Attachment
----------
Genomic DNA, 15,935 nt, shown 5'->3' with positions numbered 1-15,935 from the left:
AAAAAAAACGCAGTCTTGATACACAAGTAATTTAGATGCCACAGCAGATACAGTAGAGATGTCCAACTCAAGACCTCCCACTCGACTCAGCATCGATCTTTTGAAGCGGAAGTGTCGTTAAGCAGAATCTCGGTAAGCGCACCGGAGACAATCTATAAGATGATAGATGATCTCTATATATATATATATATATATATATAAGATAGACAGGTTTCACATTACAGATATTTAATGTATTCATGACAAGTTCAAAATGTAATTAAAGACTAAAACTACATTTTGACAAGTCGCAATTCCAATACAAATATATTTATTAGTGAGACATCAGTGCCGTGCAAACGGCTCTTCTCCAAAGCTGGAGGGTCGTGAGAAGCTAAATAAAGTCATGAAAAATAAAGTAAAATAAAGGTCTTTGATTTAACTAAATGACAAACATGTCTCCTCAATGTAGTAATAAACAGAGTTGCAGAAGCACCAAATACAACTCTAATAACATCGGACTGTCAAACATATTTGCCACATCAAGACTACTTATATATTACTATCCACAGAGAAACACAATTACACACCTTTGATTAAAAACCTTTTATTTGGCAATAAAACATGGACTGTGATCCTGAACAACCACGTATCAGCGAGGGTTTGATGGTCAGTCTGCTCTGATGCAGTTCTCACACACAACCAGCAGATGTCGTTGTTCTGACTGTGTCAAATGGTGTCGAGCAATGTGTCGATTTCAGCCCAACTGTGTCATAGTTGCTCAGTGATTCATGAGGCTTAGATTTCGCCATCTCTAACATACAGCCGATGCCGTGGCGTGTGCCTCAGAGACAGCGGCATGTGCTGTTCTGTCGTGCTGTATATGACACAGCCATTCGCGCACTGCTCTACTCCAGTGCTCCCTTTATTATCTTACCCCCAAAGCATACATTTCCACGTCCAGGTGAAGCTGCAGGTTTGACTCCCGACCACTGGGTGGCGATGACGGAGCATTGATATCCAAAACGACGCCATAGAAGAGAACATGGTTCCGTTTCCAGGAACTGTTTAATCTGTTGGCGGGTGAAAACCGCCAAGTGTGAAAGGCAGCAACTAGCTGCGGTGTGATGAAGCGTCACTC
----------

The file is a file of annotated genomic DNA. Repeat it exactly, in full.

Genomic DNA, 15,935 nt, shown 5'->3' with positions numbered 1-15,935 from the left:
AAAAAAAACGCAGTCTTGATACACAAGTAATTTAGATGCCACAGCAGATACAGTAGAGATGTCCAACTCAAGACCTCCCACTCGACTCAGCATCGATCTTTTGAAGCGGAAGTGTCGTTAAGCAGAATCTCGGTAAGCGCACCGGAGACAATCTATAAGATGATAGATGATCTCTATATATATATATATATATATATATAAGATAGACAGGTTTCACATTACAGATATTTAATGTATTCATGACAAGTTCAAAATGTAATTAAAGACTAAAACTACATTTTGACAAGTCGCAATTCCAATACAAATATATTTATTAGTGAGACATCAGTGCCGTGCAAACGGCTCTTCTCCAAAGCTGGAGGGTCGTGAGAAGCTAAATAAAGTCATGAAAAATAAAGTAAAATAAAGGTCTTTGATTTAACTAAATGACAAACATGTCTCCTCAATGTAGTAATAAACAGAGTTGCAGAAGCACCAAATACAACTCTAATAACATCGGACTGTCAAACATATTTGCCACATCAAGACTACTTATATATTACTATCCACAGAGAAACACAATTACACACCTTTGATTAAAAACCTTTTATTTGGCAATAAAACATGGACTGTGATCCTGAACAACCACGTATCAGCGAGGGTTTGATGGTCAGTCTGCTCTGATGCAGTTCTCACACACAACCAGCAGATGTCGTTGTTCTGACTGTGTCAAATGGTGTCGAGCAATGTGTCGATTTCAGCCCAACTGTGTCATAGTTGCTCAGTGATTCATGAGGCTTAGATTTCGCCATCTCTAACATACAGCCGATGCCGTGGCGTGTGCCTCAGAGACAGCGGCATGTGCTGTTCTGTCGTGCTGTATATGACACAGCCATTCGCGCACTGCTCTACTCCAGTGCTCCCTTTATTATCTTACCCCCAAAGCATACATTTCCACGTCCAGGTGAAGCTGCAGGTTTGACTCCCGACCACTGGGTGGCGATGACGGAGCATTGATATCCAAAACGACGCCATAGAAGAGAACATGGTTCCGTTTCCAGGAACTGTTTAATCTGTTGGCGGGTGAAAACCGCCAAGTGTGAAAGGCAGCAACTAGCTGCGGTGTGATGAAGCGTCACTC